I'm not trying to prevent sed from block-buffering! I am looking to get it to not even line-buffer.
I am not sure if this is even possible at all.
Basically there is a big difference between the behavior of
sed and that of
cat when interacting with them from a raw pseudo-terminal:
cat will immediately spit back the inserted characters when it receives them over STDIN, while
sed even in raw mode will not.
A thought experiment could be carried out: given a simple sed command such as
s/abc/zzz/g, sending a stream of input to sed like
123ab means that
sed at best can provide over standard output the characters
123, because it does not yet know if a
c will arrive and cause the result string to be
123zzz, while any other character would have it print exactly what came in (allowing it to "catch up", if you will). So in a way it's obvious why
cat does respond immediately; it can afford to.
So of course that's how it would work in an ideal world where
sed's authors actually cared about this kind of a use case.
I suspect that that is not the case. In reality, through my not too terribly exhaustive methods, I see that
sed will line buffer no matter what (which allows it to always be able to figure out whether to print the 3 z's or not), unless you tell it that you care about matching your regexes past/over newlines, in which case it will just buffer the whole damn thing before providing any output.
My ideal solution is to find a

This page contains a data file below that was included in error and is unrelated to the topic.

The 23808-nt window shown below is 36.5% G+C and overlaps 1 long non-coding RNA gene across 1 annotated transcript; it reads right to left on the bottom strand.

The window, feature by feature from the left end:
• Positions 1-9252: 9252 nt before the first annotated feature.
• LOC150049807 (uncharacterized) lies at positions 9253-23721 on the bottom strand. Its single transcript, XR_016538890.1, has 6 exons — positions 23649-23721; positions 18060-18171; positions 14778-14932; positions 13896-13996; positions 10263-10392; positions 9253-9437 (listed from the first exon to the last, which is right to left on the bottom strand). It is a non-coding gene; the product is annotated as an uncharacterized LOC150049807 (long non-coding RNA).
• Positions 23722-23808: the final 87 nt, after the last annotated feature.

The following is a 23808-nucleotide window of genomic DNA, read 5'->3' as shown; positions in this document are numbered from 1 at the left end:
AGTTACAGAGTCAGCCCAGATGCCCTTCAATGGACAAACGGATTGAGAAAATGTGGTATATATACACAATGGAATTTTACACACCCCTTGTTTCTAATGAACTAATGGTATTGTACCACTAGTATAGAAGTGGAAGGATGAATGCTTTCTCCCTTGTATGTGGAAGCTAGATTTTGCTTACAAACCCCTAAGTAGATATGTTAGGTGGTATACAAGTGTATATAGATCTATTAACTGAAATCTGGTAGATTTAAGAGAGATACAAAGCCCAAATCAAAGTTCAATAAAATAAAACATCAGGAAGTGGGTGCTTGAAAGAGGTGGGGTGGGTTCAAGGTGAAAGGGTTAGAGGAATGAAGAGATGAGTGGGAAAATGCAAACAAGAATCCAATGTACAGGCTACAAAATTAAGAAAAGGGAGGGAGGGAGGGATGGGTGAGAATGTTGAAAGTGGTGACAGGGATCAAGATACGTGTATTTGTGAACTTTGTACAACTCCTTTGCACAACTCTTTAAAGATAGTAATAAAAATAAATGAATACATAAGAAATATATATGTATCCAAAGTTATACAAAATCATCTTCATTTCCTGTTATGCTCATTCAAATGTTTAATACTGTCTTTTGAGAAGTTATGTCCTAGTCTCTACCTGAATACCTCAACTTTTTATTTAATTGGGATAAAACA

sed that will spit out all the text that it has already finished parsing, without waiting till the end of line to do so. In my little example above, it would instantly spit back the characters
3, and while
b are being entered (typed), it says nothing, till either a
c is seen (prints
zzz), or any other character
X is seen, in which case
abX is printed, or in the case of EOF
ab is printed.
Am I SOL? Should I just incrementally implement my Perl code with the features I want, or is there still some chance that this sort of magically delicious functionality can be got through some kind of configuration?
See another question of mine for more details on why I want this.
So, one potential workaround on this is to manually establish groups of input to "split" across calls to
sed (or in my case since i'm already dealing with a Perl script, perl's regex replacement operators) so that I can sort of manually do the flushing. But this cannot achieve the same level of responsiveness because it would require me to think through the expression to describe the points at which the "buffering" is to occur, rather than having a regex parser automatically do it.